Tag Archives: prop master

Feeling Creative and Design Patterns in props

I focus a lot on the “building” and “making” of props on this blog; it’s time for a bit of information about the organizational and motivational part of the job.

43 Folders is a website about finding the time and attention to do your best creative work. It’s great if you’re a prop master trying to get more organized or motivated at work, or a props artisan trying to manage your time and energy better.

I found one post in particular to be interesting. The Problem with “Feeling Creative” talks about how “creative work” is still work. There are a lot of books and blogs out there which want to inspire you to feel artistic, but the only way to really get creative work done is by hard work and perserverance.

Merlin Mann, the author, writes:

The athlete got good not by reading reviews of headbands, but by waking up early, lacing shoes in the dark, and hitting the track to train hard. While the surgeon got good not by watching reruns of Trapper John, M.D., but by slogging through medical school, residencies, and hundreds of hours of face time with patients, colleagues, and mentors. “Feeling” had nothing to do with it.

He continues his post by introducing the idea of “design patterns”, commonly used in the fields of architecture, design, and software engineering. As he explains:

By documenting and categorizing the things that “tend to work” within a given context (and within a given set of constraints), individual patterns can provide the basis for a pattern language that encourages flexible problem-solving that discourages the costly and time-consuming tendency to reinvent the wheel.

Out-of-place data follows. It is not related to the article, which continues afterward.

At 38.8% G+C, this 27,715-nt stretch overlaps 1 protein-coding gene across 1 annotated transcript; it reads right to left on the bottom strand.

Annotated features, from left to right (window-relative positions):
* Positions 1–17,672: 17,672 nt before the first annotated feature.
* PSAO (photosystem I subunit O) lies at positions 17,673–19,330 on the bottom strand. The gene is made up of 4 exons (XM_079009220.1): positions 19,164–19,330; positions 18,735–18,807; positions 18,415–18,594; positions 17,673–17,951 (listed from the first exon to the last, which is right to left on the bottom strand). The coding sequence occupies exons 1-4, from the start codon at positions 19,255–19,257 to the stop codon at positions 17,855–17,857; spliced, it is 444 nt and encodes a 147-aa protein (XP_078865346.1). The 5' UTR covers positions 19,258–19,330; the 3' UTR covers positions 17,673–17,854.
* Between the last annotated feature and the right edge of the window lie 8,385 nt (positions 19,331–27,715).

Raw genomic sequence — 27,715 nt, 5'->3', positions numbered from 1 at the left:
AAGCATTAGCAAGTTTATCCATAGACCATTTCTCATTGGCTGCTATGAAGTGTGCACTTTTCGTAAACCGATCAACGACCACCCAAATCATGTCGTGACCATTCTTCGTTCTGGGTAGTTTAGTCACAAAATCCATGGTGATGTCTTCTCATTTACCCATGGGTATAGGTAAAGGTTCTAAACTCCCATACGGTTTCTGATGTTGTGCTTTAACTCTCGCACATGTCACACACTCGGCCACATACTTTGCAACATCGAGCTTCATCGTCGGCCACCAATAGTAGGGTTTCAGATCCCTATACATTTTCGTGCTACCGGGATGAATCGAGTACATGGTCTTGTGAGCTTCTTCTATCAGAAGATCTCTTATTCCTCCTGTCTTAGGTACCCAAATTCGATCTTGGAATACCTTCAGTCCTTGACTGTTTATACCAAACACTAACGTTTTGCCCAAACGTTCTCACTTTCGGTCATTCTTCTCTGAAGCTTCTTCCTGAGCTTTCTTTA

It got me thinking about props, and whether there are any design patterns in our fields. The paperwork and prop plots used by propmasters have become fairly standardized throughout the industry. Prop artisans have tried-and-true techniques for building chairs, casting an actor’s head, or distressing leather. Props running crew layout their prop tables in much the same way throughout the country.

For your homework this weekend, think of any other design patterns which may exist in props. Think of some things which you wish had design patterns, or things you wished could be taught in schools to upcoming prop professionals. Write all about it in the comments below.

The People Who Prop Up the Shows

The People Who Prop Up the Shows, by Davi Napoleon, is an oldie but a goodie. Though written in 2001, it still has a lot of great information on a number of the top prop professionals and how they got into the business.

photograph by Eric Hart
photograph by Eric Hart

Some of the names in the article have been mentioned before on this blog. Jim Guy, the propmaster of the Milwaukee Rep, was highlighted in my Milwaukee Rep’s Prop Shop post.

They also showcase the Berkeley Rep prop shop. I looked through my archives and was stunned that I haven’t written about them yet. Not only does the Rep maintain a wonderful blog, but the prop shop regularly contributes all sorts of behind-the-scenes articles.

Mary Robinette Kowal

Mary Robinette Kowal is a puppeteer and science-fiction writer in New York City. She is also works in props. Her blog contains the occasional post about the interesting props she’s built, and fascinating stories about the day-to-day life of a NYC props master (such as getting a moose-head down five flights of stairs, or carrying an axe on the subway).

You can quickly peruse all the posts dealing with props. Be sure to look at all the pages, as there’s quite a bit of great information there.

Jay Duckworth

Jay makes a flat foam figure.
Jay makes a flat foam figure.

I’ve been working in the props shop at the Public Theatre for the past week and a half. Jay Duckworth is the props master there, and a fantastic guy to work for. You can see his work on his website.

Jay runs a podcast on props. You can listen to “Prop Dept” on iTunes. I’ve never really dealt with podcasts before, so I don’t know how you would get it if you don’t have iTunes installed. I have it, so I was able to download the latest five episodes. He presents tips and tricks such as making a barb-wire crown that oozes blood, turning a switchblade comb into a switchblade knife, and making slime.